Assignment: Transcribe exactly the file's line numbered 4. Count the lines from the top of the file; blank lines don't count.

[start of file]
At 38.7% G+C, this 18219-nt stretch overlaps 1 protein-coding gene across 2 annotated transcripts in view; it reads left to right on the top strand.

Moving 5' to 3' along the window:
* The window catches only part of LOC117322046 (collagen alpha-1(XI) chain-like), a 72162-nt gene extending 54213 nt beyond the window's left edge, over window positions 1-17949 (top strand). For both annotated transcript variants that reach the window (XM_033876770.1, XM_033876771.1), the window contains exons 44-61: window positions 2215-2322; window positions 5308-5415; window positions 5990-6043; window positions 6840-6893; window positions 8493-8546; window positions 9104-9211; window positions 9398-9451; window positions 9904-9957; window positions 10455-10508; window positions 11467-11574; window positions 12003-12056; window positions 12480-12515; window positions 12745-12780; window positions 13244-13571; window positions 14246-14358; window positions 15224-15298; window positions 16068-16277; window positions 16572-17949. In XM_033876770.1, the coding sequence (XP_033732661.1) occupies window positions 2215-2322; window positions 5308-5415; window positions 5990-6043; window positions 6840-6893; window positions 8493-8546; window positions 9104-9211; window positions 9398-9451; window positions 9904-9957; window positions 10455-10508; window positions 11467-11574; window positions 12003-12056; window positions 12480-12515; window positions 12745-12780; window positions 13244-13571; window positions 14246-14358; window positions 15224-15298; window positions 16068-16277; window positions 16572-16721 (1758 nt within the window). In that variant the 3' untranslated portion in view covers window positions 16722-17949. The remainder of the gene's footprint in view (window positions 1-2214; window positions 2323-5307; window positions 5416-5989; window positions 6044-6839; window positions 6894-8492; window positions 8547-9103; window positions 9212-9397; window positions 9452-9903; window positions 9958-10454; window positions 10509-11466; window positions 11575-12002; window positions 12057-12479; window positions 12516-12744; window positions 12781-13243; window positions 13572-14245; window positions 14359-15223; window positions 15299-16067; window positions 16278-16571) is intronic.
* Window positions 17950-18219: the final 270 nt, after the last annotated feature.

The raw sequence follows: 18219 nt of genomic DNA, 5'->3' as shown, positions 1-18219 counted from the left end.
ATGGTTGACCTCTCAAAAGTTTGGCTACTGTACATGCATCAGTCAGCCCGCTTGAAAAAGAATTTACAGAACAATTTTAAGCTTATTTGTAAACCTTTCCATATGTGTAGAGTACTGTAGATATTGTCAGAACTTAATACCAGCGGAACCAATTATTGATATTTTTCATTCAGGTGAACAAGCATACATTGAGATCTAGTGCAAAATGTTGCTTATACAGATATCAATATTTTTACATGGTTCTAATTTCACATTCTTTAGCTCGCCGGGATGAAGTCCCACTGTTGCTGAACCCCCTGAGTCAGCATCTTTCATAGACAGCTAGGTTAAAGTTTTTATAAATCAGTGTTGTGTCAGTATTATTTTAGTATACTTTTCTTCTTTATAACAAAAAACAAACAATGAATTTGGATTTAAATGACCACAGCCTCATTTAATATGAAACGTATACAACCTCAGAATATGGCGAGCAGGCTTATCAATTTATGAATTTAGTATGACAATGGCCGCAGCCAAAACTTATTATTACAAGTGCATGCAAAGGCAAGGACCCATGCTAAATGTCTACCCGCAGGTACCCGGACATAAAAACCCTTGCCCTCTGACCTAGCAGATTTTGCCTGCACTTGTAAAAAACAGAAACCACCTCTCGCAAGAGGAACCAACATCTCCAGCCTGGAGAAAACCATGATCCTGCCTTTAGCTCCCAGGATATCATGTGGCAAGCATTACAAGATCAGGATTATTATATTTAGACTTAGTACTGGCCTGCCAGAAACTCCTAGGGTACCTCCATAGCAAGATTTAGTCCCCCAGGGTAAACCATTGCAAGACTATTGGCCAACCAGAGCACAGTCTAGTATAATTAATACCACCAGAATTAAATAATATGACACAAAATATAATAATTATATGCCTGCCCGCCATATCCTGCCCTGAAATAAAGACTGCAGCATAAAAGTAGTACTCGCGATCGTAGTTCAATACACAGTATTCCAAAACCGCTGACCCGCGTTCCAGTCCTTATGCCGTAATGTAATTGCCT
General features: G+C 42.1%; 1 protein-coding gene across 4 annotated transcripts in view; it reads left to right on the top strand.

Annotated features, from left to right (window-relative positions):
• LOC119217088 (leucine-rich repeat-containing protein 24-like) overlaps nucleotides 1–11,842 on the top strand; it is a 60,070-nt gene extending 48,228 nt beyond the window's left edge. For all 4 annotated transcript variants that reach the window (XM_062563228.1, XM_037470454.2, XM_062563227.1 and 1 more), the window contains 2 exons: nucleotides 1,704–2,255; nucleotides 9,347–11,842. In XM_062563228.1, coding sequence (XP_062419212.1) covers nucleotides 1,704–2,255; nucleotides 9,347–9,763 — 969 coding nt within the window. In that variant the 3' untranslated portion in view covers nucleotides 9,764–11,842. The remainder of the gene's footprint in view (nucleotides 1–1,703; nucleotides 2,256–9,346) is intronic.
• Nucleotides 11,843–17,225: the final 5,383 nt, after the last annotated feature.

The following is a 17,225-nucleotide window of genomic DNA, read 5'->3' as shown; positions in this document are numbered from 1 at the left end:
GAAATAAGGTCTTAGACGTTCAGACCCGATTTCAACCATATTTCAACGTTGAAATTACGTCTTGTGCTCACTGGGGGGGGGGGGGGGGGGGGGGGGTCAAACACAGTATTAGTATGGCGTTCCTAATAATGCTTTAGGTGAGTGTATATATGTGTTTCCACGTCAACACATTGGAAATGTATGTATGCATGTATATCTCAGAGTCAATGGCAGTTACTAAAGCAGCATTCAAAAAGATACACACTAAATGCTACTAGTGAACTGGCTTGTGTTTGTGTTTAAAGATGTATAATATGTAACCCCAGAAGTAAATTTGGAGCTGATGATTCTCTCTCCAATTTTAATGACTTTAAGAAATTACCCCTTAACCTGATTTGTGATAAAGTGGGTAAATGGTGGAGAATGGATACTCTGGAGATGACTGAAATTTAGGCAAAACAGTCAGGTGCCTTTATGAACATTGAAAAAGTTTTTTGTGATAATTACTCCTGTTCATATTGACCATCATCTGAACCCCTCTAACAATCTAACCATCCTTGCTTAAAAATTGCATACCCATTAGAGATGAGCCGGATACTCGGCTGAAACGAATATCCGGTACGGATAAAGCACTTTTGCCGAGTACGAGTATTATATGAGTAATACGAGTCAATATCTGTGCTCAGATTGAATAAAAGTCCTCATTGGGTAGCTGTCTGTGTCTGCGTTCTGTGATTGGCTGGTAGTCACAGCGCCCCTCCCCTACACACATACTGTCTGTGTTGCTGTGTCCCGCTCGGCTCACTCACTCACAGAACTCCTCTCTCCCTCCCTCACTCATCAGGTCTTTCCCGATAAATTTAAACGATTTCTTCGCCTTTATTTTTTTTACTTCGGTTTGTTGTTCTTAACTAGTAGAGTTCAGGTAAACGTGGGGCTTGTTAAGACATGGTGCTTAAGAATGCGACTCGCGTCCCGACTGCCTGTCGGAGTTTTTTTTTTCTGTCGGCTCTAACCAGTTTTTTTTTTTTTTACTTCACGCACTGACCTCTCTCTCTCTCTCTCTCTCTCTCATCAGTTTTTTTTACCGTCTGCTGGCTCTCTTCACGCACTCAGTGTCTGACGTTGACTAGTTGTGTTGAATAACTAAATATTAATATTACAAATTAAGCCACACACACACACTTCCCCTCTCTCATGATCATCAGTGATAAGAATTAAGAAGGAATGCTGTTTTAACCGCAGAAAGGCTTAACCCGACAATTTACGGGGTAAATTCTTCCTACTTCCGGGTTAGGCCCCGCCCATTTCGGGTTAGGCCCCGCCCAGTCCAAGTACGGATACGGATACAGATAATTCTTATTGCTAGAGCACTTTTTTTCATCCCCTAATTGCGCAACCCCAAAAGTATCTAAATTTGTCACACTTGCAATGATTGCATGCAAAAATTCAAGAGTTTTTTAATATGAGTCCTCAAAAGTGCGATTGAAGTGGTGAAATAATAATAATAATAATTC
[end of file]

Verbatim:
* Window positions 17950-18219: the final 270 nt, after the last annotated feature.